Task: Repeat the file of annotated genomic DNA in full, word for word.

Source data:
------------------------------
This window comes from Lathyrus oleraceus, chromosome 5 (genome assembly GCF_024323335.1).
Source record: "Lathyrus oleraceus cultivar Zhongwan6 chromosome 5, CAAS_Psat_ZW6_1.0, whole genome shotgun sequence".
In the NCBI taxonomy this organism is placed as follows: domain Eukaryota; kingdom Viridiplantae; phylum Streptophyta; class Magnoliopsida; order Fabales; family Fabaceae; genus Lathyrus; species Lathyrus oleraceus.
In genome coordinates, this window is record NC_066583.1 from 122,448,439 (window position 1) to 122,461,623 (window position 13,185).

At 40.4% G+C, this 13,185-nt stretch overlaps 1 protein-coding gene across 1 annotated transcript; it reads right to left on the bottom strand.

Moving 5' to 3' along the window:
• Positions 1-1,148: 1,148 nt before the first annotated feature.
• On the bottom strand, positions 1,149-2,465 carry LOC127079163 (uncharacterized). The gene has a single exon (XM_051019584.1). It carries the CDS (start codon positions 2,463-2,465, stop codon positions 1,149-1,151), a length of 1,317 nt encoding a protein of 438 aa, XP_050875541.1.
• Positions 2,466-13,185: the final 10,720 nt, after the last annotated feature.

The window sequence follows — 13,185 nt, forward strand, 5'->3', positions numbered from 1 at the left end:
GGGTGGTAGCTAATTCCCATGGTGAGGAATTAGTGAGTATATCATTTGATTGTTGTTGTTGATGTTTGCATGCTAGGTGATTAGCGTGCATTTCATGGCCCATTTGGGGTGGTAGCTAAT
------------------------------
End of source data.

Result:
This window comes from Lathyrus oleraceus, chromosome 5 (genome assembly GCF_024323335.1).
Source record: "Lathyrus oleraceus cultivar Zhongwan6 chromosome 5, CAAS_Psat_ZW6_1.0, whole genome shotgun sequence".
In the NCBI taxonomy this organism is placed as follows: domain Eukaryota; kingdom Viridiplantae; phylum Streptophyta; class Magnoliopsida; order Fabales; family Fabaceae; genus Lathyrus; species Lathyrus oleraceus.
In genome coordinates, this window is record NC_066583.1 from 122,448,439 (window position 1) to 122,461,623 (window position 13,185).

At 40.4% G+C, this 13,185-nt stretch overlaps 1 protein-coding gene across 1 annotated transcript; it reads right to left on the bottom strand.

Moving 5' to 3' along the window:
• Positions 1-1,148: 1,148 nt before the first annotated feature.
• On the bottom strand, positions 1,149-2,465 carry LOC127079163 (uncharacterized). The gene has a single exon (XM_051019584.1). It carries the CDS (start codon positions 2,463-2,465, stop codon positions 1,149-1,151), a length of 1,317 nt encoding a protein of 438 aa, XP_050875541.1.
• Positions 2,466-13,185: the final 10,720 nt, after the last annotated feature.

The window sequence follows — 13,185 nt, forward strand, 5'->3', positions numbered from 1 at the left end:
GGGTGGTAGCTAATTCCCATGGTGAGGAATTAGTGAGTATATCATTTGATTGTTGTTGTTGATGTTTGCATGCTAGGTGATTAGCGTGCATTTCATGGCCCATTTGGGGTGGTAGCTAAT